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Modern Japanese International Political Thought


Admission requirements

Admission to the MA Asian Studies or the MA program in International Relations.


This seminar takes a historicist approach to the study of international political thought of modern Japan, asking how power and knowledge production have been differently linked before and after 1945. Moving beyond the framework of import and mimicry, we seek to understand how shifting notions of “theory” itself are linked to different historical moments. This is important to consider because International Relations theory has never been objective or universal. Many IR scholars today challenge the Eurocentrism of the discipline as well as the ways in which theory building became complicit with Cold War development of Area Studies. While many seek to recover indigenous IR, in this seminar we focus on how modern Japanese intellectuals absorbed, translated, reinterpreted, and challenged modern Western IR theory. To this end, we divide the course into two parts, as pre-1945 period and post-1945 period.

Some of the questions addressed are as follows: How did Japanese intellectuals’ conception of world order develop as a state facing unequal treaties, as a marginal state witnessing the demise of the traditional hegemon Qing China, and as a state internalizing the Western conception of state sovereignty? How did the image of China alter? How did Japan create its own Orient? If the period prior to the end of the Asia Pacific War is marked by what Tetsuya Sakai calls the “inherent fragility of the image of state sovereignty,” how about the reception of IR theory such as realism, liberalism, neorealism, regime theory, and transnational relations in the postwar period under Pax Americana? As Stanley Hoffmann observed decades ago, contemporary IR theory is an “American Social Science.” How can examining Japan’s historical engagement with theory contribute to recent debates on how to address the Eurocentrism of the discipline?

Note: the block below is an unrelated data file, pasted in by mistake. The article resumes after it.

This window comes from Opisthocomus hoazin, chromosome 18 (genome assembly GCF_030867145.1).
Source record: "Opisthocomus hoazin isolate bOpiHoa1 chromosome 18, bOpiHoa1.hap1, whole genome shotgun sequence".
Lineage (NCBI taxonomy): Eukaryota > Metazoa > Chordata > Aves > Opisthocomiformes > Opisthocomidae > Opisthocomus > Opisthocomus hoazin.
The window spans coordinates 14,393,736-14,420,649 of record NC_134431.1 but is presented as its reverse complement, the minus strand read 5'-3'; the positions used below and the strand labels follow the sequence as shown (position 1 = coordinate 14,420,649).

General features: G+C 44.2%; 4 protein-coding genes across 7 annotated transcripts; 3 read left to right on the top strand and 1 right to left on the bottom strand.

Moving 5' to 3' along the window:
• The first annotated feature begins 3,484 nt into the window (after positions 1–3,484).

Course objectives

  • A critical understanding of the relation between history and theory in the development of non-Western International Relations theory

  • Improved presentation skills and writing skills

  • To build on and engage with contemporary debates on the Eurocentrism of the discipline


The timetables are avalable through My Timetable.

Mode of instruction


Assessment method

Presentation/Attendance/Participation 40%
2 short essays of 1500-2000 words on the relation between history and theory in pre-1945 Japan and post-1945 Japan 30% each 60%

The final mark for the course is established by determining the weighted average.


Resits will be allowed only for the essay component of the course.

Inspection and feedback

How and when an exam review will take place will be disclosed together with the publication of the exam results at the latest. If a student requests a review within 30 days after publication of the exam results, an exam review will have to be organized.

Reading list

To be announced closer to the start of the semester.


Enrolment through MyStudyMap is mandatory.


  • For substantive questions, contact the lecturer listed in the right information bar.

  • For questions about enrolment, admission, etc, contact the Education Administration Office: Vrieshof


All other information.